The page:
Because the government refuses to just come out and ban cigarettes outright, we get brilliant programs like the recently announced FDA campaign to place more graphic warning labels on packs of smokes. Here's an example of what they're planning to do: Effective and scary! I guess. I know I don't ever want to smoke Brand cigarettes, that much is certain. Anyway, I suppose it's only a matter of time before the gubmint steps in and tries to scare us from buying all manner of products that can cause real harm, so I've whipped up a few labels to save the taxpayers a little money. Fast Food (more…)
As a middle-class white male, I know I'm not really in much of a position to bitch about being overlooked or disadvantaged. Still, I'll admit feeling a bit like the odd man out when one of my (formerly) favorite fast food establishments, McDonald's, launched their "I'm Lovin' It" ad campaign in 2003. Few things are more transparent and painful than when a business makes an obvious attempt to pander to minorities, because they usually do such a piss poor job. Oh sure, fast food chains targeting black people is nothing new, so that's no big deal in and of itself. But historically for TV ads, it seems the chains had their regular campaigns and then they had their "black" ads, replete with awful R&B-esque music and sad attempts to look hip. But McDonald's took it to a whole new leve
You wouldn't know it these days, but it is in fact possible to market fast food to black Americans without acting as if they all loved either lame rap or watered down R&B; or as if they all spoke whatever the hip, urban vernacular of the day is (yes, I'm aware of just how painfully white that sentence makes me seem). And I have the proof right here, in the form of two vintage Burger King print advertisements from 1976. There's no pandering or awkward attempts to integrate African-American culture here. Well, perhaps a small one in the first ad (can you spot it?). Your eye may first be drawn by those groovy fashions, but I immediately took note of the old-school wood decor found in BK establishments of the time. Sadly, that wooden sign and many like it are either rottin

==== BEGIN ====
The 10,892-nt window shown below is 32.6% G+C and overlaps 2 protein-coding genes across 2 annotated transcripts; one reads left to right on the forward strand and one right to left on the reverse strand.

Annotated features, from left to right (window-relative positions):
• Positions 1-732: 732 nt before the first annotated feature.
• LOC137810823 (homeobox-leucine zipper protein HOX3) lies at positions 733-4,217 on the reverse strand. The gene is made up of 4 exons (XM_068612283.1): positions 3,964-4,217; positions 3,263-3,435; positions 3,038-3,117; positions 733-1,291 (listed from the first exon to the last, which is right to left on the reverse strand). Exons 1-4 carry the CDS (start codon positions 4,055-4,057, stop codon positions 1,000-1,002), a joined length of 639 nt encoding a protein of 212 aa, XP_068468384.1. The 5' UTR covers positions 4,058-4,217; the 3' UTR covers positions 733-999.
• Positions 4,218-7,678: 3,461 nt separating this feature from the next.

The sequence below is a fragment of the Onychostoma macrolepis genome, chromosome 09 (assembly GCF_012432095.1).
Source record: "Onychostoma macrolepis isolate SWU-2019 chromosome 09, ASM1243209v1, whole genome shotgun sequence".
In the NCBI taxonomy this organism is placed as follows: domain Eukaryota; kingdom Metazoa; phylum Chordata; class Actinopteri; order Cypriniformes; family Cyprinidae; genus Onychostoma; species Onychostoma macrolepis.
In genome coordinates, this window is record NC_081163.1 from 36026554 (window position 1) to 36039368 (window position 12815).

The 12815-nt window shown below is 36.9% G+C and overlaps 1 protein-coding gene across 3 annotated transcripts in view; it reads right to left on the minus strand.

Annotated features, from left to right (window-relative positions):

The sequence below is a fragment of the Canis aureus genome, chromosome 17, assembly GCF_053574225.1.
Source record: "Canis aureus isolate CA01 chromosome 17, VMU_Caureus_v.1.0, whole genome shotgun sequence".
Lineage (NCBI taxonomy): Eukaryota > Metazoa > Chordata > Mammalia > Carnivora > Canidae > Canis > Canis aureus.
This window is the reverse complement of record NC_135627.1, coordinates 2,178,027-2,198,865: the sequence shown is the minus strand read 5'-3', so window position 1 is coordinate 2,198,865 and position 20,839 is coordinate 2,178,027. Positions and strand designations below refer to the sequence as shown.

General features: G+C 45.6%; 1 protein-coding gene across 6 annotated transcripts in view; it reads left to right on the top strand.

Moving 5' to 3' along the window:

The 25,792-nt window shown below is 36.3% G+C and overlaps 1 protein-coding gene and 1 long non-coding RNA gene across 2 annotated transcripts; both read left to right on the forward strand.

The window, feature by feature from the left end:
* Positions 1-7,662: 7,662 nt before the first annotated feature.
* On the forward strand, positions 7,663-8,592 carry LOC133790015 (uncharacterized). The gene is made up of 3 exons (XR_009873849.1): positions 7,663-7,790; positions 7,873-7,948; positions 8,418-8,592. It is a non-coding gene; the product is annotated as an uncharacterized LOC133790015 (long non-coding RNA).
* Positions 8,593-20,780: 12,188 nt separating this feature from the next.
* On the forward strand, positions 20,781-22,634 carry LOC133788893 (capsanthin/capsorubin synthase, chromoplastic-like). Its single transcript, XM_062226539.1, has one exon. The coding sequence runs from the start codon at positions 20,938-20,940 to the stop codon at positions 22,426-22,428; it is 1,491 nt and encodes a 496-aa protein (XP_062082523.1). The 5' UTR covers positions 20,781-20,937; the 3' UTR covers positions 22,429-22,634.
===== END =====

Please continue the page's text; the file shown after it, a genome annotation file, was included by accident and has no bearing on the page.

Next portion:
I've been known to enjoy one or two of these so-called "fast food" ham-burgers in my lifetime. I know they're no good for me, and I don't care. And sure, if something I order isn't prepared correctly or just not available, I have gotten annoyed. That's simply because I don't suffer incompetence lightly. But the level of betrayal exhibited by the people in Burger King's new "Whopper Freakout" ad campaign is simultaneously amusing and disturbing. Some customers were confused and mildly upset (Emo kid at the 1:11 mark) by the loss of the Whopper, while some became wistful and nostalgic (goatee dude at 3:18). And when their precious Whopper is secretly replaced with Folgers Crys...ur, another burger, some customers became downright apoplectic (start at 5:30). The campaign is su...